Laws and Regulations
The practice of aromatherapy has been around for centuries and only in the past few decades has it become popular in the U.S.A.
We invite you to visit this page frequently as we add information critical to your practice from time to time.
Aromatherapy is not a regulated practice in the United States, yet there are certain laws which may affect the way you practice aromatherapy.
For instance, in 2013, the State of Colorado passed Senate Bill 13-215, The Colorado Natural Health Consumer Protection Act supports alternative health care professionals, a “safe harbor health freedom bill.” The intent of this law is to protect consumer choice and, in consideration of the public’s health and safety, to remove technical barriers to access unregulated health care practitioners and appropriate consumer protection.
Pursuant to the introduction of SB 13-215, a 2009 survey showed that over 35% of the U.S. population spends over 33 billion dollars a year on alternative and complementary medicine and procedures. In Colorado, more than a million and a half people obtain health care services outside the establishment.
What does this mean to the aromatherapist in Colorado engaging in complementary and alternative health care services? The practitioner must fulfill the disclosure duties specified in the law, must not treat a child under two years of age, must recommend that the client have a relationship with a licensed physician, abide by advertising rules, and comply with all provisions of the law.
FDA Enforcement Actions/Warning Letters
As a member of the American Herbal Products Association (AHPA), we receive alerts about a variety of violations. The majority of the violations are related to marketing and labeling aromatherapy products.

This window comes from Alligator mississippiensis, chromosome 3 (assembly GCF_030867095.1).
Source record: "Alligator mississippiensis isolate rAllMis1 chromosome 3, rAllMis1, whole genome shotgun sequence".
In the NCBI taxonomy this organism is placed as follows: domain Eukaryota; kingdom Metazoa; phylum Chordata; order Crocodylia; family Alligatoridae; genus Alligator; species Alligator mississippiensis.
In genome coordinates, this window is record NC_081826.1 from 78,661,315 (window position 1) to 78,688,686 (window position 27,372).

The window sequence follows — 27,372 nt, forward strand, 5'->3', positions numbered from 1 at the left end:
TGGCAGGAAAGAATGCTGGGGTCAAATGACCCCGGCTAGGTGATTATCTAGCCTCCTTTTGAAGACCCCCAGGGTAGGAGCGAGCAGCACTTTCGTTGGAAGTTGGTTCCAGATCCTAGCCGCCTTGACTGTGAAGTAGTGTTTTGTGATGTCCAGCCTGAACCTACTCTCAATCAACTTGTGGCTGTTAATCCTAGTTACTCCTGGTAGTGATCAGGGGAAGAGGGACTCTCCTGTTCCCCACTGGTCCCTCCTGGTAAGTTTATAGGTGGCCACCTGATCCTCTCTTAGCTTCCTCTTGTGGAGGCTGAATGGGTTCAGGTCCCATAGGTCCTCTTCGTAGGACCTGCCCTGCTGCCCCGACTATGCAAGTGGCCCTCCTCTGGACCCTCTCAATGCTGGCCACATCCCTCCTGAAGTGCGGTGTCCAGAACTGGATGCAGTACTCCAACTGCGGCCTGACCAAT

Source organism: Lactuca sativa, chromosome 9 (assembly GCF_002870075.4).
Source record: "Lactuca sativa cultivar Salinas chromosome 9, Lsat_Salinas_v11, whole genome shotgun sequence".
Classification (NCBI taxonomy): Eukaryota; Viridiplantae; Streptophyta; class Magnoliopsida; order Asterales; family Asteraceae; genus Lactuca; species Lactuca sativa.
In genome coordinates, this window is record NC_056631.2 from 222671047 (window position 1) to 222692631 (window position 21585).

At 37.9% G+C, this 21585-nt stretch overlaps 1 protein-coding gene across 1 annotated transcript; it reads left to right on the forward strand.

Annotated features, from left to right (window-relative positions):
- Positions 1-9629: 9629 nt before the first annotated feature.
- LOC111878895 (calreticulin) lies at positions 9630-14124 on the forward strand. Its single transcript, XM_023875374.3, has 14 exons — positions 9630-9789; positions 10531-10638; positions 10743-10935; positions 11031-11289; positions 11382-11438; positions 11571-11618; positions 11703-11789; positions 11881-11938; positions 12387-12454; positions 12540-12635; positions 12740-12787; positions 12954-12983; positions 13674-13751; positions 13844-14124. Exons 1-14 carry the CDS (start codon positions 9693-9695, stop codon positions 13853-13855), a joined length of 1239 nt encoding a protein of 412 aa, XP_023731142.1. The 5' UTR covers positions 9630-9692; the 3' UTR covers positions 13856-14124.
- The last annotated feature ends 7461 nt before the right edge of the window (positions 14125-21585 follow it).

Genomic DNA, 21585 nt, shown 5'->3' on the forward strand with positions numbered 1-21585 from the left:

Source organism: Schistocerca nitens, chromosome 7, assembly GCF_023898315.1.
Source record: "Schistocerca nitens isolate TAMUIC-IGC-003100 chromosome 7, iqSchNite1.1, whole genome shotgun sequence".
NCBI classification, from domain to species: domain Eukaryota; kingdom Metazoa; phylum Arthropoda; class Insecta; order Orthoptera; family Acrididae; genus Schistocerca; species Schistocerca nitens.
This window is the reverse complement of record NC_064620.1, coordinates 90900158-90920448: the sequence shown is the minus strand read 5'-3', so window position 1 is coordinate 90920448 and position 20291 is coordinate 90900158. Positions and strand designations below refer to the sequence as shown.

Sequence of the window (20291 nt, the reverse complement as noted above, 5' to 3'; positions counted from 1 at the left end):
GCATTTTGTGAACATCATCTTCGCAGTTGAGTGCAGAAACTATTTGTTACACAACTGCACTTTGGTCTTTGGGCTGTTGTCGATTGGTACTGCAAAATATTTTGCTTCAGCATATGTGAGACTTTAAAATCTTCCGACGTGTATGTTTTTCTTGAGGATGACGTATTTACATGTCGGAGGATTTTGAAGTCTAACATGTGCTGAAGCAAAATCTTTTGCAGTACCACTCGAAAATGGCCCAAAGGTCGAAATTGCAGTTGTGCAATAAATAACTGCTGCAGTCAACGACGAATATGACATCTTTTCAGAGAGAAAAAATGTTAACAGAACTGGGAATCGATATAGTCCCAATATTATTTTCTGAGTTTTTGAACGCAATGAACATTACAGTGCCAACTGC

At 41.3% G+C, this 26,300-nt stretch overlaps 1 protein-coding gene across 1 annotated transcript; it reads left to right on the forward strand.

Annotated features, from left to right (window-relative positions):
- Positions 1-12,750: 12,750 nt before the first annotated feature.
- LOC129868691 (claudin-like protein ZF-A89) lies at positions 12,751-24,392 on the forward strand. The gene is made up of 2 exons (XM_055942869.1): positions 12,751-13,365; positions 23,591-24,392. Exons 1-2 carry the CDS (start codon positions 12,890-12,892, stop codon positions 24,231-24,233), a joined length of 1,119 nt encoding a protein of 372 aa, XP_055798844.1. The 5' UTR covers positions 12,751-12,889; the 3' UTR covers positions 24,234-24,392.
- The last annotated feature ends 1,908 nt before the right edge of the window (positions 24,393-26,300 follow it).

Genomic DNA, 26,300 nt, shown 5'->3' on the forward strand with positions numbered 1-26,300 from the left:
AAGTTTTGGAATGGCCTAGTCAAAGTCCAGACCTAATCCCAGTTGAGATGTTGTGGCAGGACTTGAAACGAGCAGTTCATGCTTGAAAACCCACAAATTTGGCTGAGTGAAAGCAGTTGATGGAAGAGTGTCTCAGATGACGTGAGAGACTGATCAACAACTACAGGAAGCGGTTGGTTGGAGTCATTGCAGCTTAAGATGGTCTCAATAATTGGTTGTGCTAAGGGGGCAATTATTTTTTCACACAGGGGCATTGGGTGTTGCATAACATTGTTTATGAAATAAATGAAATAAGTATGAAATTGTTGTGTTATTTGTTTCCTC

AHPA Guidance Policies – Page 9 contains labeling requirements
FDA Good Manufacturing Practice (GMP) Guidelines/Inspection Checklist
Federal Trade Commission regulates advertising claims
Generally Recognized as Safe (GRAS) – food additives
Safety Data Sheet (SDS)
A Safety Data Sheet (SDS) provides detailed information about a specific hazardous material. This information is important to aromatherapists and suppliers who ship essential oils.
Pursuant to the Occupational Safety & Health Administration, “the Hazard Communication Standard (HCS) requires chemical manufacturers, distributors, or importers to provide Safety Data Sheets (SDSs) (formerly known as Material Safety Data Sheets or MSDSs) to communicate the hazards of hazardous chemical products.” Please refer to the downloadable documents for more information. The Quick Card lists the uniform format requirements.
Hazard Communication Safety Data Sheet Quick Card
Hazard Communication Standard Final Rule
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